My eyes were set on playoffs right from the start, but after a few weeks, I realized there were problems.

OhQ couldn’t talk to the team in the way he probably needed to due to the language barrier and I honestly don’t know what happened with GBM. I think he still did well in some games, but he lacked the consistency he had shown in the spring.

I had to find a way to prove myself.

If my other teammates aren’t stepping up, then it’s on me to rise to the challenge. I got to play a lot of carries and engage champions and I felt like I had a big hand in our team’s success. I was leading the team. I don’t think that was the plan originally, but that’s how it turned out.

I genuinely liked being on NRG. It wasn’t anything official, but there was an interesting conversation we had right before the relegation tournament. I was playing really well, and NRG expressed an interest in building around me heading into the future if we could retain our NA LCS spot.

I thought we had a good chance against Echo Fox going into the final relegation match, but we got smashed.

So I had to move on again. Just like that.

For all of 2017, I was on Gold Coin United. I was again put in a leadership position, and I felt that I performed pretty consistently. We had a lot of talent on our roster but ended up falling just short when it really mattered.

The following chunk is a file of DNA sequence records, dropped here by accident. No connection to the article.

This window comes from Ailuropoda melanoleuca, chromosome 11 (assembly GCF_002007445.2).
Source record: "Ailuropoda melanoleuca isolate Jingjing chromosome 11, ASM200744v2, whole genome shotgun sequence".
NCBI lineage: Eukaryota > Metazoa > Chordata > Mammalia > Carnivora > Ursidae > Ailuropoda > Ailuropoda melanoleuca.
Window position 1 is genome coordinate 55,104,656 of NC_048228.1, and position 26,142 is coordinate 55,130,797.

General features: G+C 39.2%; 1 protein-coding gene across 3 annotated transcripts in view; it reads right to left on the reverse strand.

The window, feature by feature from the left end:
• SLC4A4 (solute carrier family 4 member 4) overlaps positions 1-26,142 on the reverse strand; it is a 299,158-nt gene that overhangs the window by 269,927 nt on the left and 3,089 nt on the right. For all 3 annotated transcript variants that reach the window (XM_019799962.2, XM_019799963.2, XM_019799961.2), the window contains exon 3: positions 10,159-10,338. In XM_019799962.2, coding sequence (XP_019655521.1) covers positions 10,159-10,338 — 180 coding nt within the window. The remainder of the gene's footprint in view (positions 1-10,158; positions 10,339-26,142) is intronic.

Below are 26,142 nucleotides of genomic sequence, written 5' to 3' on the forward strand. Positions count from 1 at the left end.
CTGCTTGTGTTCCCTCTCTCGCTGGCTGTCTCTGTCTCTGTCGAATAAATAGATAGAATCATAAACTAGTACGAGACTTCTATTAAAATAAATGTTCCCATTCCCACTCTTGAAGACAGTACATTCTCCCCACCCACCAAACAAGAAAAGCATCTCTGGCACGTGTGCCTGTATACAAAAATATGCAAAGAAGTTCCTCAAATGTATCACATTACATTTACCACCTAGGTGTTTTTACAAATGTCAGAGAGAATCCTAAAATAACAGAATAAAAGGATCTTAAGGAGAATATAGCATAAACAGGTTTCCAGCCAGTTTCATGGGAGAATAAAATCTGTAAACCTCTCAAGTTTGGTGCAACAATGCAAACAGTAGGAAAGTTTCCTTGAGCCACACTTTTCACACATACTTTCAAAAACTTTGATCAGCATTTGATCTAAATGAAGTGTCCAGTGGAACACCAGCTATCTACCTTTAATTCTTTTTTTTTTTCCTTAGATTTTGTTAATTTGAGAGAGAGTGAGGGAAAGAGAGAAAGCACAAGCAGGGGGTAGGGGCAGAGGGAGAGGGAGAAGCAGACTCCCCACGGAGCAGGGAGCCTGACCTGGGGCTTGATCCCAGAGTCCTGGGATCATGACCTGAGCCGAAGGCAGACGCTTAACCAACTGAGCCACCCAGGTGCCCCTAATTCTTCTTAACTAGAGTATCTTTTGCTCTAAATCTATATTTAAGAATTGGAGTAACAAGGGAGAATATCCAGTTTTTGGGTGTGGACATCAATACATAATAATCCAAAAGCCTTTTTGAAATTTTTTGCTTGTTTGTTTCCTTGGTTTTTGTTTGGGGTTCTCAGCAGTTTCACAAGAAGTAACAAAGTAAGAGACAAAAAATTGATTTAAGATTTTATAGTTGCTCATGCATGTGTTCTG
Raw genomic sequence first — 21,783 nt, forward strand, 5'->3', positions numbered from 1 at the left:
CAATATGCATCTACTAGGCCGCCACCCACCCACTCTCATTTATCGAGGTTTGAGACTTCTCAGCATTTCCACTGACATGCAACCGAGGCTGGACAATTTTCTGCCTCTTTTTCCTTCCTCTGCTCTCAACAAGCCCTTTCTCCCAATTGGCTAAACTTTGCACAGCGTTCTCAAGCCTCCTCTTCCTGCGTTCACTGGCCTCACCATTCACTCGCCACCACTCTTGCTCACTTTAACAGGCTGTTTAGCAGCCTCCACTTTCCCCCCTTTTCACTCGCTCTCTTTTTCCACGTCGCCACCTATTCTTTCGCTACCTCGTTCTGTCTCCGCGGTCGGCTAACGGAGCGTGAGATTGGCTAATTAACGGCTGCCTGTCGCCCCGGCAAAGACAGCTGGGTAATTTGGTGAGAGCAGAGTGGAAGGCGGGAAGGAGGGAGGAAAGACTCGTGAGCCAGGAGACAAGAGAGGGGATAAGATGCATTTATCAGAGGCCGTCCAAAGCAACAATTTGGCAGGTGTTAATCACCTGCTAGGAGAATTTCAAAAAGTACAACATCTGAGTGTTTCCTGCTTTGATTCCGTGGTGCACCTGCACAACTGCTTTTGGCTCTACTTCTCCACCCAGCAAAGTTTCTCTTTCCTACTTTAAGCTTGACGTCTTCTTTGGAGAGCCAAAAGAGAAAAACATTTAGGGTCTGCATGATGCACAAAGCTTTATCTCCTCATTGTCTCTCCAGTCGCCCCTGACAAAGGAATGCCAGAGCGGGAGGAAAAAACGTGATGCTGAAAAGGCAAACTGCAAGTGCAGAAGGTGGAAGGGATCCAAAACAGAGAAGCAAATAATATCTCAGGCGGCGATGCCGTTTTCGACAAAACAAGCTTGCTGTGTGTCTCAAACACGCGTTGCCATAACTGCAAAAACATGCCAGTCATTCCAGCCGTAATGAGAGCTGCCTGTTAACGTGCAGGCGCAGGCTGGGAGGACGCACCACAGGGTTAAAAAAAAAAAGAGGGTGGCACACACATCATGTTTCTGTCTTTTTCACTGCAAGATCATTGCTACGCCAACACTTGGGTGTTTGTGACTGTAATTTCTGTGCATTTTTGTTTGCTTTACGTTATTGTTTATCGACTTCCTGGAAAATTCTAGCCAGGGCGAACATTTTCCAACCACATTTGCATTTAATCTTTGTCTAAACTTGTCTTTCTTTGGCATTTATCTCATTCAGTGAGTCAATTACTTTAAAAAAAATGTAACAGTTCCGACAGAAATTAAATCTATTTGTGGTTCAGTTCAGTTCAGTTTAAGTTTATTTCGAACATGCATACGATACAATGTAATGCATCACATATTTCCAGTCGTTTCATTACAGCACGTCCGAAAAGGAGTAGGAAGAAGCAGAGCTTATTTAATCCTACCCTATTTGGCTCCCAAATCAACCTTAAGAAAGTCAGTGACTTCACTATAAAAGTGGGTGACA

On FlyQuest, I don’t mind saying that I’m not the leader because we don’t really have one outright ‘leader’; everyone is good at making decisions mutually.

Frankly, I don’t think that you can have just one leader at the highest level of competitive play anymore. One person isn’t going to be right every time.

It’s been really nice for me because I don’t feel like the weight is just on my shoulders to set the game plan. My teammates will call me away from bad ideas and follow up on my good ones.

I’ve been so excited this entire split because I feel like I’m finally getting a second chance at the opportunity I squandered on TSM.

I’m really lucky that I got the opportunity to play with FlyQuest. My time on TSM ruined my reputation because I genuinely wasn’t ready, and I think that hurt my career for years.

It was hard for me to find a team where I was capable of doing it, but now that I’m on FlyQuest, I finally have the opportunity to prove myself.

Image Credit: Riot Games